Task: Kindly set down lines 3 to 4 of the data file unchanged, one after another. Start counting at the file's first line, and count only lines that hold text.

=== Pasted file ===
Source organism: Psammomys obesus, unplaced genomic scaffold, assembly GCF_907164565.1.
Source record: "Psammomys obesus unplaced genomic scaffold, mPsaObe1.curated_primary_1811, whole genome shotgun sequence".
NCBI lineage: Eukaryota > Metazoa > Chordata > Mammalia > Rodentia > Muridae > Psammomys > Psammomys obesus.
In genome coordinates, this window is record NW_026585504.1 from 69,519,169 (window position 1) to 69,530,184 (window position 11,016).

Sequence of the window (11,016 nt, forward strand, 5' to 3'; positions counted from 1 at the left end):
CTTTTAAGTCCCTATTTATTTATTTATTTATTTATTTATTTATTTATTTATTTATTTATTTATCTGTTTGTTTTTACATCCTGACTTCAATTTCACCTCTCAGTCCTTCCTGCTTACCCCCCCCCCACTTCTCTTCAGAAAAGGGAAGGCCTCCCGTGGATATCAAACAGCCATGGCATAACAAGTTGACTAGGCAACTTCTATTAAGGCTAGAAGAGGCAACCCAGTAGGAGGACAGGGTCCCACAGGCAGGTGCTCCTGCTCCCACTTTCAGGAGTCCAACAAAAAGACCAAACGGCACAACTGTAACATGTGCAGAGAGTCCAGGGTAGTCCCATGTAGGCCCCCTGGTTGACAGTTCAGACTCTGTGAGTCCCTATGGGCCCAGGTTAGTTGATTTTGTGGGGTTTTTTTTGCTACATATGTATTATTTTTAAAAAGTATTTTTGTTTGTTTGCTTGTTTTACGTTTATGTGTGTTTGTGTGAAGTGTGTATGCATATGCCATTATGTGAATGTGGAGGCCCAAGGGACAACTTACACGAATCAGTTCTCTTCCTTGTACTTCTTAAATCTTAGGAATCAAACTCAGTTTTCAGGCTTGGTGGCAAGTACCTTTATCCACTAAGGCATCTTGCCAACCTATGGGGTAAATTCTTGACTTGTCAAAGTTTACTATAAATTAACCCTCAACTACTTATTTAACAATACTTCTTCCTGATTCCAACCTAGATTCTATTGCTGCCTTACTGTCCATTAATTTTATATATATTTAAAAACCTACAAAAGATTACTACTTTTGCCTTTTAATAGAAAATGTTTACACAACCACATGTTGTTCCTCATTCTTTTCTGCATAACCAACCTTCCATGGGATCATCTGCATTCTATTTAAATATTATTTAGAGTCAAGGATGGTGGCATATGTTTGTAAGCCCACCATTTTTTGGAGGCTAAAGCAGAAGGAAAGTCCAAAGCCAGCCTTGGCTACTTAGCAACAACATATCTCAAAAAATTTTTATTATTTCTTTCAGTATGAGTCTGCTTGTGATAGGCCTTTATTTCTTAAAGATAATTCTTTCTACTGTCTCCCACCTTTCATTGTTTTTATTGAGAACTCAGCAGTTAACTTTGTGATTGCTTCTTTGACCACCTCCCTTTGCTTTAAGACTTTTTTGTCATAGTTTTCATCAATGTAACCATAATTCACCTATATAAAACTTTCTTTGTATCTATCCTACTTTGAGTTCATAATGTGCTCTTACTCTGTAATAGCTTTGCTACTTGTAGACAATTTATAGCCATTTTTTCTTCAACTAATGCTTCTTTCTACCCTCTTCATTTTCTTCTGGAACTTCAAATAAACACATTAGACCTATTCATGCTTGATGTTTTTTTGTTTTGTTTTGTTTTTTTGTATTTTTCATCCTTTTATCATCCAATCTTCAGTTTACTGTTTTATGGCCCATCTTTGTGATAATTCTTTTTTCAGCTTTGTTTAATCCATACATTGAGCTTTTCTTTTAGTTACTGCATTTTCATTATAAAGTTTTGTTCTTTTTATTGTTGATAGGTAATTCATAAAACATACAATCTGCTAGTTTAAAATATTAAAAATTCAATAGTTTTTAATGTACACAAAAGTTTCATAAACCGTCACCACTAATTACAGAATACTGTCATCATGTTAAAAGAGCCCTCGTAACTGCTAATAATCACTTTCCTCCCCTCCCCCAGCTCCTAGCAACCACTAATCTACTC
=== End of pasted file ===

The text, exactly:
NCBI lineage: Eukaryota > Metazoa > Chordata > Mammalia > Rodentia > Muridae > Psammomys > Psammomys obesus.
In genome coordinates, this window is record NW_026585504.1 from 69,519,169 (window position 1) to 69,530,184 (window position 11,016).